You have convinced me that spending time face-to-face with customers is the best use of my sales time. How much of my week should I spend entertaining customers; taking them to lunch, ballgames, etc.?
Great question. Let me answer this is two ways. First, spend as much time as you can interacting with your customers in social settings. That means that you should try to have lunch with a customer every day. You should entertain in the evening as often as your family, your boss, your life style and your budget will allow.
Having said that, here’s a second answer. The issue has more to do with the quality of the time than it does the quantity of time. You shouldn’t spend social time with a customer just to meet some quantity goal. It’s not time for the sake of time; it’s time for the sake of some objective. If, for example, you take the same customer out to lunch every week because the two of you are buddies, that’s not quality time. If you take people out to lunch or to a ball game, and those people are minor players in an account, having little, if any, influence on the decision, that also is not quality time.
Instead, be thoughtful and strategic about the investment of your time in your customers. Make a list of all the people who are important decision-makers or influencers in your “A” accounts. Then, think about which of them do not know you very well. This is a critical issue. Remember, it’s less important that you know them, than it is that they know you. If they feel like they know you and are comfortable with you, you will have significantly advanced the personal relationship and made it easier for them to do business with you. So, your primary objective in spending social time with a customer is to have them become comfortable with you. Your secondary objective is to get to know them better.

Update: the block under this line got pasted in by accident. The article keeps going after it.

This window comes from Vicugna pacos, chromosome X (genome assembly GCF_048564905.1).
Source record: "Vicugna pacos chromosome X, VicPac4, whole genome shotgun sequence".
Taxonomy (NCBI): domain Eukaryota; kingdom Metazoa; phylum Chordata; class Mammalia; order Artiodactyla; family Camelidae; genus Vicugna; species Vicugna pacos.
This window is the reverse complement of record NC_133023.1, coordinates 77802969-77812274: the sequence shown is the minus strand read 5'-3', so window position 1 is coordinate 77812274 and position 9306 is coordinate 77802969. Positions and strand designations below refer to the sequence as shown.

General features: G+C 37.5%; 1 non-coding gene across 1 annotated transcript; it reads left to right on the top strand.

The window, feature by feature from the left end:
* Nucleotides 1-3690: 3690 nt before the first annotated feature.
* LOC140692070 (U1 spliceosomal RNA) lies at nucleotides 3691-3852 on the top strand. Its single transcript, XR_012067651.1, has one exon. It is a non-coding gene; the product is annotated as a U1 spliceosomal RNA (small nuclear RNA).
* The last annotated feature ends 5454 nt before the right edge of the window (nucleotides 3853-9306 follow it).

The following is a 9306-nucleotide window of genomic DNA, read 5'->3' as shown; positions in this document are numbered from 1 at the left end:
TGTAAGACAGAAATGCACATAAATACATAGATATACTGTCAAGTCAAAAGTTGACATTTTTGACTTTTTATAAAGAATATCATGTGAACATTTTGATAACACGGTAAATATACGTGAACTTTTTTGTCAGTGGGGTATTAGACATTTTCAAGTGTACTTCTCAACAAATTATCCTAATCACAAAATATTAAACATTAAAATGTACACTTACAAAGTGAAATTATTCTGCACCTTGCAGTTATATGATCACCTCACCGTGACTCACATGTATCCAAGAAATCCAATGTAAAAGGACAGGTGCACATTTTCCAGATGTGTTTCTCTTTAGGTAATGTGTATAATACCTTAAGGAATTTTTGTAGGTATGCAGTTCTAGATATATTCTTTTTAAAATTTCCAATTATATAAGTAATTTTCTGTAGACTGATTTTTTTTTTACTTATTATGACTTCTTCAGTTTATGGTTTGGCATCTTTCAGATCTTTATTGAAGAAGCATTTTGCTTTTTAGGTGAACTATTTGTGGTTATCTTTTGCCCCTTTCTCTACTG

With that clearly in mind, identify those powerful people in your “A” accounts who should know you better, and try to spend social time with them.
If I found myself free for lunch on Tuesday, for example, I’d start at the top of the list, and invite my number one candidate. If he/she couldn’t make it, I’d go to number two, and so on. That way, I was always focusing on those individuals who were most strategically important.
The amount of entertaining by sales people has dwindled significantly in the last decade. I recall one of my friends, a manufacturer’s rep who sold automotive components in Detroit, had an entertaining budget in excess of $80,000 annually. And that was twenty years ago.
While those days of lavish spending are in the past, it is, never-the-less, true that spending social time with a customer can be a powerful sales strategy. In my days as a field sales person, I would take two or three customers and their spouses out to dinner at Greektown in Detroit, followed by a Tiger game. My spouse would join me, and we would have six or eight people together for the evening. We never talked business, but business in those accounts always grew afterward. It was because they got to know me on a personal basis. I met their spouses, and they mine. We came to know one another as real people, not just people playing the role of buyer and seller. As a result of forging this personal relationship, it was easier for us to do business together.
That is still true today, perhaps even more so. As more and more business is done electronically, people hunger for the high-touch of personal relationships that has been excluded by high-tech communications. That sales person who is able to build real personal relationships with his/her customers will succeed where others fail.
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